Knowledge for better food systems

Consumer food related behaviours that impact on sustainability

This evidence review, commissioned by DEFRA and undertaken by the consultancy Best Foot Forward, critically assesses and summarises data around two key objectives:

  • What are the ‘hotspots’ (i.e. points of greatest environmental impact) along the food consumer journey?
  • What mechanisms are available and most effective for influencing consumer behaviour at those hotspots?

This evidence review specifically addresses the topic of non-food-specific food-related behaviours. The focus is therefore on behaviours, rather than food-specific dietary choices. Whereas a study into sustainable diets might be concerned with the impacts of ‘dietary’ choice, e.g. meat vs. vegetarian ingredients, this research focuses on the sustainability of the food practice in isolation. It studied the relative (social, environmental and economic) sustainability merits or demerits pertaining to the practice of in-home from scratch meal preparation and the consumption of fast food or pre-prepared ready meals.   

The report outlines suggested routes towards the more detailed development and subsequent delivery of a comprehensive roadmap which might catalyse more sustainable food-related practices. Gaps in evidence where future research should be focused are also highlighted.

The final project report can be downloaded by following this link. The executive summary can be found here.  The DEFRA website provides a short overview of the publication and links here.

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Comments

kaaring's picture
Submitted by kaaring (not verified) on

Are we talking frozen, chilled or ambient ready meals?

This report appears to disregard that nutrition information is provided on chilled ready meals as a matter of course, yet claims that cooked-from-scratch meals are for unspecified reason ranked higher for 'health' and 'wellbeing'.

JL_Wilson's picture
Submitted by JL_Wilson (not verified) on

Hi,

In regards to your query and comment above I hope the following will provide clarity.

In regards to your query on the type of ready meals referred to (chilled, frozen or ambient); the brief of the report was to specifically look at food behaviours at a top level and not to focus on specific food choices. The brief to look at behaviours and all that they entail (food practices, moments, social and cultural norms) was key to this project because if we linked any behaviour too strongly to specific food choices, e.g. chilled ready meals, cereals or organic beef burgers, the focus shifts away from the behaviours and their drivers to the specific impacts associated with the food choice. However we recognised that food behaviours are closely linked to food choices and we applied a dual methodology: hotpsots (assessing the environmental impacts of proxy food products) and trendspots to assess the drivers of the food behaviours. In regards to the ready meal hotspot included within the report, this is based on Defra's 2008 PAS2050 Cottage Pie Ready Meal Case Study (FO0404), which does not state whether the Ready Meal is frozen, chilled or ambient presumably due to the relatively small difference between these types when considering the life cycle impacts..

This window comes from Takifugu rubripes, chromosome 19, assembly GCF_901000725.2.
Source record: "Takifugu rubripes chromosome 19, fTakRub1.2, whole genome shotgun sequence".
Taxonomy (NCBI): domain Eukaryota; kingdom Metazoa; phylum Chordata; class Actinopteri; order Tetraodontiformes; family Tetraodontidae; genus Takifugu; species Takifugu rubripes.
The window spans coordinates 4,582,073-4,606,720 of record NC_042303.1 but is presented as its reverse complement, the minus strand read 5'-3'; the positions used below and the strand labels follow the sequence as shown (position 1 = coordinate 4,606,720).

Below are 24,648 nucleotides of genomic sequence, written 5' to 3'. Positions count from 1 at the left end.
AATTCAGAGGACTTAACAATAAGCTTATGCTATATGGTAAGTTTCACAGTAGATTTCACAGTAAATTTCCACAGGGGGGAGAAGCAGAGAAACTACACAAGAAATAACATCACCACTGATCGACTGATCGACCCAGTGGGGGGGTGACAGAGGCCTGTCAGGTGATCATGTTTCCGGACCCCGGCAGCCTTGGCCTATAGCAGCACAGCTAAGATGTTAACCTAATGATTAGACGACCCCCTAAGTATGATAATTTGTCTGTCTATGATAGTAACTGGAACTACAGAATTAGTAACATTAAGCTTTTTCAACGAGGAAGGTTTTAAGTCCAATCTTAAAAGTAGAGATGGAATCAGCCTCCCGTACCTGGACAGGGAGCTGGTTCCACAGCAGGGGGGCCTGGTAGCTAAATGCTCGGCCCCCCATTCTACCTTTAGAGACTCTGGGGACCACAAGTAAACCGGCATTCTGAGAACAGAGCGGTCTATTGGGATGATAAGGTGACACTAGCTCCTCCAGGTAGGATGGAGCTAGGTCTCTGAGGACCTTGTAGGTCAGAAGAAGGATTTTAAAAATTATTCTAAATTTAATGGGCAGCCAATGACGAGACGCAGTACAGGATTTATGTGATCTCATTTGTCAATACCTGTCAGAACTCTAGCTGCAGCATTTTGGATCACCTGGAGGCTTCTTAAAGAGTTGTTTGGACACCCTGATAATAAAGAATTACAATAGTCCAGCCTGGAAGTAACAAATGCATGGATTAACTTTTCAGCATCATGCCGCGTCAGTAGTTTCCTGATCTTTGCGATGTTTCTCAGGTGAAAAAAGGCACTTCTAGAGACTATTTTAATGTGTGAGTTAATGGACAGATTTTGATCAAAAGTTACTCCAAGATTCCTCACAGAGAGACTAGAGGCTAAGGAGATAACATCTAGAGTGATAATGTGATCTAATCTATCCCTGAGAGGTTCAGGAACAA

To address your query on the review of nutritional labelling on ready meals and the conclusions in the cooking from scratch section, as this project was an evidence synthesis the conclusions reached and included within the report are solely based on the evidence reviewed during our 12 week time frame and presented by our primary and secondary research terms. The literature reviewed presented ready meals and cooking from scratch in a polarised manner with the predominant focus on the difference between cooking practices, i.e. cooking from scratch requires the use of raw ingredients, skills to prepare and cook a meal, time dedicated to cooking etc all of which promotes positive health, mental and physical wellbeing. If the scope and scale of the project had been broader the role of nutrition labelling may have been captured in more depth, however as a currrent evidence synthesis this topic did not occur on a scale or with high enough frequency to be included within the report.

I hope this helps. If you have any additional questions please feel free to contact me directly.

Jennifer Wilson, Best Foot Forward

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While some of the food system challenges facing humanity are local, in an interconnected world, adopting a global perspective is essential. Many environmental issues, such as climate change, need supranational commitments and action to be addressed effectively. Due to ever increasing global trade flows, prices of commodities are connected through space; a drought in Romania may thus increase the price of wheat in Zimbabwe.

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